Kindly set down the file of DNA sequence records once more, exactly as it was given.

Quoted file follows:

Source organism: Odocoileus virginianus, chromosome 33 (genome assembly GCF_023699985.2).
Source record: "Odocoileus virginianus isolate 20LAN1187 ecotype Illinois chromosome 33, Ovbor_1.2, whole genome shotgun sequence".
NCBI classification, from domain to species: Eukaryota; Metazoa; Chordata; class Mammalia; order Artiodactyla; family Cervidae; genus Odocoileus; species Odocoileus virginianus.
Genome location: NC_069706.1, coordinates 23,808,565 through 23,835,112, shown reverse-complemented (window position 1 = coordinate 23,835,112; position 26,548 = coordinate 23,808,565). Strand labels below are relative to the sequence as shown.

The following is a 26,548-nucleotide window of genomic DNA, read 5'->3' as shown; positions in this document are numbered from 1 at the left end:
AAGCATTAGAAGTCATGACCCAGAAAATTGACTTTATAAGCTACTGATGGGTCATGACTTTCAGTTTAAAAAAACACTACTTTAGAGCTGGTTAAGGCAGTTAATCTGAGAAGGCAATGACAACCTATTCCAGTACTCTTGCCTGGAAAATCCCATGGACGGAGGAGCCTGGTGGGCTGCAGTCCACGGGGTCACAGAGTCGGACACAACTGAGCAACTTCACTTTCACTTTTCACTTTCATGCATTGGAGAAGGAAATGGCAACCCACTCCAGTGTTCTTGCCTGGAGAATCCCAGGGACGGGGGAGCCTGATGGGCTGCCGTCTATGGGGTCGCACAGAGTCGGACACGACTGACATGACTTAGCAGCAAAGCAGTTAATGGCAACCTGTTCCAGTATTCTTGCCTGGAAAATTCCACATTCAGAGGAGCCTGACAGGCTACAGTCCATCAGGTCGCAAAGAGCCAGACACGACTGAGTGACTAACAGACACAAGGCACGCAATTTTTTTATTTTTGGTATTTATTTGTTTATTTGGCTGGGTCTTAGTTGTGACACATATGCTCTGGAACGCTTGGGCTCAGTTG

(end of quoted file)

Source organism: Odocoileus virginianus, chromosome 33 (genome assembly GCF_023699985.2).
Source record: "Odocoileus virginianus isolate 20LAN1187 ecotype Illinois chromosome 33, Ovbor_1.2, whole genome shotgun sequence".
NCBI classification, from domain to species: Eukaryota; Metazoa; Chordata; class Mammalia; order Artiodactyla; family Cervidae; genus Odocoileus; species Odocoileus virginianus.
Genome location: NC_069706.1, coordinates 23,808,565 through 23,835,112, shown reverse-complemented (window position 1 = coordinate 23,835,112; position 26,548 = coordinate 23,808,565). Strand labels below are relative to the sequence as shown.

The following is a 26,548-nucleotide window of genomic DNA, read 5'->3' as shown; positions in this document are numbered from 1 at the left end:
AAGCATTAGAAGTCATGACCCAGAAAATTGACTTTATAAGCTACTGATGGGTCATGACTTTCAGTTTAAAAAAACACTACTTTAGAGCTGGTTAAGGCAGTTAATCTGAGAAGGCAATGACAACCTATTCCAGTACTCTTGCCTGGAAAATCCCATGGACGGAGGAGCCTGGTGGGCTGCAGTCCACGGGGTCACAGAGTCGGACACAACTGAGCAACTTCACTTTCACTTTTCACTTTCATGCATTGGAGAAGGAAATGGCAACCCACTCCAGTGTTCTTGCCTGGAGAATCCCAGGGACGGGGGAGCCTGATGGGCTGCCGTCTATGGGGTCGCACAGAGTCGGACACGACTGACATGACTTAGCAGCAAAGCAGTTAATGGCAACCTGTTCCAGTATTCTTGCCTGGAAAATTCCACATTCAGAGGAGCCTGACAGGCTACAGTCCATCAGGTCGCAAAGAGCCAGACACGACTGAGTGACTAACAGACACAAGGCACGCAATTTTTTTATTTTTGGTATTTATTTGTTTATTTGGCTGGGTCTTAGTTGTGACACATATGCTCTGGAACGCTTGGGCTCAGTTG